UST alumni, notable coaches want to head rescue mission for wounded Tigers
The UST Growling Tigers in this file photo Cagadas
UST alumni, notable coaches want to head rescue mission for wounded Tigers
Roy Luarca ( - September 18, 2020 - 1:17pm

MANILA, Philippines – The rescue mission for the wounded Growling Tigers is on. And there's a horde of applicants wanting to head the expedition.

Initially, the prime candidates to take over the spot vacated by Aldin Ayo were former Thomasians eager to repay University of Santo Tomas for their education and get hefty pay at the same time.

Siot Tanquingcen, Chris Cantonjos and Estong Ballesteros, all part of UST champion teams, were ripe for consideration with Tangquincen slightly ahead, having clinched PBA titles with Barangay Ginebra and San Miguel as coach.

He's also attuned to collegiate leagues with stints at sister schools De La Salle University and College of St. Benilde.

Cantonjos, the UAAP Season 58 MVP, formerly handled the Growling Tigresses and the Tiger Cubs while Ballesteros served as Pido Jarencio's deputy with UST and was also part of University of the East's coaching staff.

As the days pass, notable outsiders, like the PBA's winningest import, the former national coach of Thailand, and even current pro coaches have joined the aspirants, making the selection process harder.

Sean Chambers, Alaska's resident import from 1989 and 2001 during which he won six titles, submitted his letter of intent to the Institute of Physical Education and Athletics.

Despite his limited coaching credentials, Chambers is good at handling young players being the Dean of Students for Fern Bacon Middle School in Sacramento, California.

Chris Daleo, who steered the Thais to the silver medal behind the Filipinos in the 2019 Manila Southeast Asian Games has also applied.  A former mentor in the Continental Basketball Association in the United States, Daleo can be given the title of consultant, similar to what De La Salle did for Jermaine Byrd in the UAAP Season 82.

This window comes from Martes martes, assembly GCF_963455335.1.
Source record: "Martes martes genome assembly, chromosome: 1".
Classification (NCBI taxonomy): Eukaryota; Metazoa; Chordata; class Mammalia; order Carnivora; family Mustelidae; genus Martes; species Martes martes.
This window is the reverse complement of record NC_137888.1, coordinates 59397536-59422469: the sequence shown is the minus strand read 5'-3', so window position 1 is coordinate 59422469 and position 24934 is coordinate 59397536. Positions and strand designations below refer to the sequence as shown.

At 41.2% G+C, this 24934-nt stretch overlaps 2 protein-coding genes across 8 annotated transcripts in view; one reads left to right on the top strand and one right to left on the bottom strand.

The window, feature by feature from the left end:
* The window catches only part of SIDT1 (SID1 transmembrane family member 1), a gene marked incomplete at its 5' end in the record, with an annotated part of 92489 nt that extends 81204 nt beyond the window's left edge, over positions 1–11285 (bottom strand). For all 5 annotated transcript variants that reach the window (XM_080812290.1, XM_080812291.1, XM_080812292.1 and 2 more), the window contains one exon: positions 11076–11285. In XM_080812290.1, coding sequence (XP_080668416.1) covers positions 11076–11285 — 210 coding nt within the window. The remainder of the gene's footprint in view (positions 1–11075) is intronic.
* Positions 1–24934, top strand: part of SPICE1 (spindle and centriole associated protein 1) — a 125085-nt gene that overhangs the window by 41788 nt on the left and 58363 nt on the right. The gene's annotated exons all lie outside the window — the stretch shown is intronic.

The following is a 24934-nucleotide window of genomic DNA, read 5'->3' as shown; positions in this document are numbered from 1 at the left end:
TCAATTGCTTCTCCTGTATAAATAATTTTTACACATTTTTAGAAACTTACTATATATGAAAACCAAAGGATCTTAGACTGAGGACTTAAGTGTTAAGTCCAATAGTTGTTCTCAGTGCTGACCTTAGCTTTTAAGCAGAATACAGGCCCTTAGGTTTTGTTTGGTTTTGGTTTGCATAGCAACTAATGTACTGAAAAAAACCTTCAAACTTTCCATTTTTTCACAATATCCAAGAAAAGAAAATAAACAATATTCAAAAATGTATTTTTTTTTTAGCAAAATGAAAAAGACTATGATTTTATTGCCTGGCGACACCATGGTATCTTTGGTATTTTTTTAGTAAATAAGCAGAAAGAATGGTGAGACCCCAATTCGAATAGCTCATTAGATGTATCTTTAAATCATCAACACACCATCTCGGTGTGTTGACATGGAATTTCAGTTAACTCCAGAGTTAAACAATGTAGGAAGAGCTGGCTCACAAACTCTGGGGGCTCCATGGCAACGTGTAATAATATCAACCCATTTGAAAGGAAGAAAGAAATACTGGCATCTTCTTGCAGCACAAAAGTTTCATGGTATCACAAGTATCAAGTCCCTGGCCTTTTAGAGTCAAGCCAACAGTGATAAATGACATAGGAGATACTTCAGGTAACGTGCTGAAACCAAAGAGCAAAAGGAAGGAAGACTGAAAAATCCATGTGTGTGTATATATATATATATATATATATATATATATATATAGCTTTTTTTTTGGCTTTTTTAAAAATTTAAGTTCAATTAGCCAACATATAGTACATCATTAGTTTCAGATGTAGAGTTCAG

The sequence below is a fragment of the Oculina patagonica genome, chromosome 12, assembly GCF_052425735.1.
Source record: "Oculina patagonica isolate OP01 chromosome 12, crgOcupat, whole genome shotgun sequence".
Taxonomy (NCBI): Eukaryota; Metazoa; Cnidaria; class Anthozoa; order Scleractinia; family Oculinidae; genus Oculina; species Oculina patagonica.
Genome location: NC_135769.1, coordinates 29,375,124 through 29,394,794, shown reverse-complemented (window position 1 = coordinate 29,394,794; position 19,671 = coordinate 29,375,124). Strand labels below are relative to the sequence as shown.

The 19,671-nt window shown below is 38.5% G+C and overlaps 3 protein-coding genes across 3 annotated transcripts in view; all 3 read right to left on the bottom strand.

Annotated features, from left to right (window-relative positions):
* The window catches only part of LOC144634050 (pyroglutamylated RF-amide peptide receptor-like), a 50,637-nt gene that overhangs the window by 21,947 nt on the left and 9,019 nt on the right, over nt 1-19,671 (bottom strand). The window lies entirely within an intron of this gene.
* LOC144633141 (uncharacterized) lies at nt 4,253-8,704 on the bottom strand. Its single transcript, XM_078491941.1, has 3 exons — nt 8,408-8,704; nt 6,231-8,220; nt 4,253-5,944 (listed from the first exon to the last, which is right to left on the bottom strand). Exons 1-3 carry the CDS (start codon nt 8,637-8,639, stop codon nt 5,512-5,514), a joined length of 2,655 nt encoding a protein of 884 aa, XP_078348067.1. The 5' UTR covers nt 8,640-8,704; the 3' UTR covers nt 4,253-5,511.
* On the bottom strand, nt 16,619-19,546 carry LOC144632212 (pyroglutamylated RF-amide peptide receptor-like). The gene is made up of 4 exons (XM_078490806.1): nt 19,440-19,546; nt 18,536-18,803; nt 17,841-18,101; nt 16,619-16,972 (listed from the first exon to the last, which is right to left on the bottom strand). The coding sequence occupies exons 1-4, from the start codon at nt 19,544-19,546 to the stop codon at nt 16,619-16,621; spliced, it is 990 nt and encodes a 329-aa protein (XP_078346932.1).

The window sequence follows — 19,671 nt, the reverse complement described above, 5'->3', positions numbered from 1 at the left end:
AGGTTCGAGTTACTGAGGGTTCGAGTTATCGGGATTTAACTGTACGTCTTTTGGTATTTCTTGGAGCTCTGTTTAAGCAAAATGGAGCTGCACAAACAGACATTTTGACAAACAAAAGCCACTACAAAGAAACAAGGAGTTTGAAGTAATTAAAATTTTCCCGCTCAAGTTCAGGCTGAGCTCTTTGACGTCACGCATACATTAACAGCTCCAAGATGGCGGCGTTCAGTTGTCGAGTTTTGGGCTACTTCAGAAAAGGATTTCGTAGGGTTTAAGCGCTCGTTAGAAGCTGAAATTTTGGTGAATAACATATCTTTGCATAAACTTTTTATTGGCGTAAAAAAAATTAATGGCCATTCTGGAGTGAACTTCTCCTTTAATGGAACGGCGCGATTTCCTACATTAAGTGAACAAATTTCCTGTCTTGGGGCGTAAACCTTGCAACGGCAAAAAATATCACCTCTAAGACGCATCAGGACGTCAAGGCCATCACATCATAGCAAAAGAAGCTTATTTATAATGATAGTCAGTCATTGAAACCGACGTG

Now in Chicago, Illinois, Daleo is a prime mover of Tumakbo Basketball, which prepares Fil-Am players in their transition to Philippine cage leagues.

Lenny Reyes played in the defunct Metropolitan Basketball Season before returning to the United States. Apart from being the coach of Piscataway Tech High School in New Jersey, Reyes founded Central Kalahi, which aims to help Fil-Ams wishing to play in the Philippines.

Another jobseeker is Aris Dimaunahan, who studied at UST and was with the Tigers' training team. He made it to the RP Youth team that ruled the 1996 Southeast Asia Basketball Association tournament and played for 10 years in the PBA. He was an assistant coach then interim coach for Blackwater.

Also in the chase is Chris Gavina, a former strength and conditioning coach for the Philippine Patriots and the GlobalPort Batang Pier before being named KIA assistant coach and head coach in 2017.  He is an assistant coach of Rain or Shine and head coach of the Bacoor Strikers in the MPBL (Maharlika Pilipinas Basketball League).

Like Dimaunahan, Potit de Vera was a member of the Growling Tigers' training team but never got to play with the UST varsity.

He was the former head coach of Technological Institute of the Philippines Engineers, who disbanded in May following the COVID 19-pandemic, in the National Capital Region Athletic Association.

De Vera served as head coach of the Far Eastern University Baby Tams and assistant coach with the Tamaraws. He is also part of the MPBL broadcast panel.

Sharpshooter Ed Cordero struck for 54 points with the then Glowing Goldies on July 29, 1979, a UAAP varsity record which still stands. He played for eight seasons in the PBA and was Atoy Co's deputy with the Mapua Cardinals.

Gilbert Lao, a 6-foot-7 center out of UST who played in the PBA, was a former assistant coach at FEU, Talk N Text and Blackwater.

Jinino Manansala was Ayo's deputy with the Growling Tigers and was supposed to handle the Tiger Cubs before UST's Sorsogon basketball “bubble” burst. He also quit his post when Ayo resigned.

It was with St. Clare College-Caloocan, however, where Manansala made his mark, steering the Saints to four straight NAASCU (National Athletic Association of Schools, Colleges and Universities) titles since 2016.

These guys are talented and dedicated. They're capable of reviving the Growling Tigers, who are limping with the departure of seven players and the ouster of Ayo.

The Thomasians, of course, feel their hurt more.

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